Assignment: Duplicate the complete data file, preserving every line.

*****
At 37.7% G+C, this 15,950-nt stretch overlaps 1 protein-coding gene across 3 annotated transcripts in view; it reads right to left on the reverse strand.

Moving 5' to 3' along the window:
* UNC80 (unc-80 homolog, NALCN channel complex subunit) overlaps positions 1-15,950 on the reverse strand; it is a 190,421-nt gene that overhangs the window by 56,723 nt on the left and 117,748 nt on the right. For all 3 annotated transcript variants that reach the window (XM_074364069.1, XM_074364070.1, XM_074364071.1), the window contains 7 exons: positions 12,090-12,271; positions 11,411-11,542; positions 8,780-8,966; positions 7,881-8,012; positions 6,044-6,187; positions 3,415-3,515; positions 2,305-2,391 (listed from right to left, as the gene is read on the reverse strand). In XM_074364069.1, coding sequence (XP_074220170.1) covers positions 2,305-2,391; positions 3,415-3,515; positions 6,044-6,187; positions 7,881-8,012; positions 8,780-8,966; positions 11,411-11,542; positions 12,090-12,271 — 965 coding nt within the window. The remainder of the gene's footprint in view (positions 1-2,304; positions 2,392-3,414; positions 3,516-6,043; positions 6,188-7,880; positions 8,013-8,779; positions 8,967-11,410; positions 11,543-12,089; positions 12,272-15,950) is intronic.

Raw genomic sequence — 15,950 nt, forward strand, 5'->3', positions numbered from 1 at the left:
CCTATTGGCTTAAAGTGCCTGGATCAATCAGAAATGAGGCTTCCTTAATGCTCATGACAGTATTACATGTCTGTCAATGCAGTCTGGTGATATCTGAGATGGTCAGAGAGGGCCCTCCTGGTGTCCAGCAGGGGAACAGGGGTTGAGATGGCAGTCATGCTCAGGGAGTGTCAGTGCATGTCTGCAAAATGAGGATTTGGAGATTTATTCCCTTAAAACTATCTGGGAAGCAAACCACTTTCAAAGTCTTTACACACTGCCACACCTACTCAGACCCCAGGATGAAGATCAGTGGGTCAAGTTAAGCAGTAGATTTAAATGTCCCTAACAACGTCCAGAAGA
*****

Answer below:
At 37.7% G+C, this 15,950-nt stretch overlaps 1 protein-coding gene across 3 annotated transcripts in view; it reads right to left on the reverse strand.

Moving 5' to 3' along the window:
* UNC80 (unc-80 homolog, NALCN channel complex subunit) overlaps positions 1-15,950 on the reverse strand; it is a 190,421-nt gene that overhangs the window by 56,723 nt on the left and 117,748 nt on the right. For all 3 annotated transcript variants that reach the window (XM_074364069.1, XM_074364070.1, XM_074364071.1), the window contains 7 exons: positions 12,090-12,271; positions 11,411-11,542; positions 8,780-8,966; positions 7,881-8,012; positions 6,044-6,187; positions 3,415-3,515; positions 2,305-2,391 (listed from right to left, as the gene is read on the reverse strand). In XM_074364069.1, coding sequence (XP_074220170.1) covers positions 2,305-2,391; positions 3,415-3,515; positions 6,044-6,187; positions 7,881-8,012; positions 8,780-8,966; positions 11,411-11,542; positions 12,090-12,271 — 965 coding nt within the window. The remainder of the gene's footprint in view (positions 1-2,304; positions 2,392-3,414; positions 3,516-6,043; positions 6,188-7,880; positions 8,013-8,779; positions 8,967-11,410; positions 11,543-12,089; positions 12,272-15,950) is intronic.

Raw genomic sequence — 15,950 nt, forward strand, 5'->3', positions numbered from 1 at the left:
CCTATTGGCTTAAAGTGCCTGGATCAATCAGAAATGAGGCTTCCTTAATGCTCATGACAGTATTACATGTCTGTCAATGCAGTCTGGTGATATCTGAGATGGTCAGAGAGGGCCCTCCTGGTGTCCAGCAGGGGAACAGGGGTTGAGATGGCAGTCATGCTCAGGGAGTGTCAGTGCATGTCTGCAAAATGAGGATTTGGAGATTTATTCCCTTAAAACTATCTGGGAAGCAAACCACTTTCAAAGTCTTTACACACTGCCACACCTACTCAGACCCCAGGATGAAGATCAGTGGGTCAAGTTAAGCAGTAGATTTAAATGTCCCTAACAACGTCCAGAAGA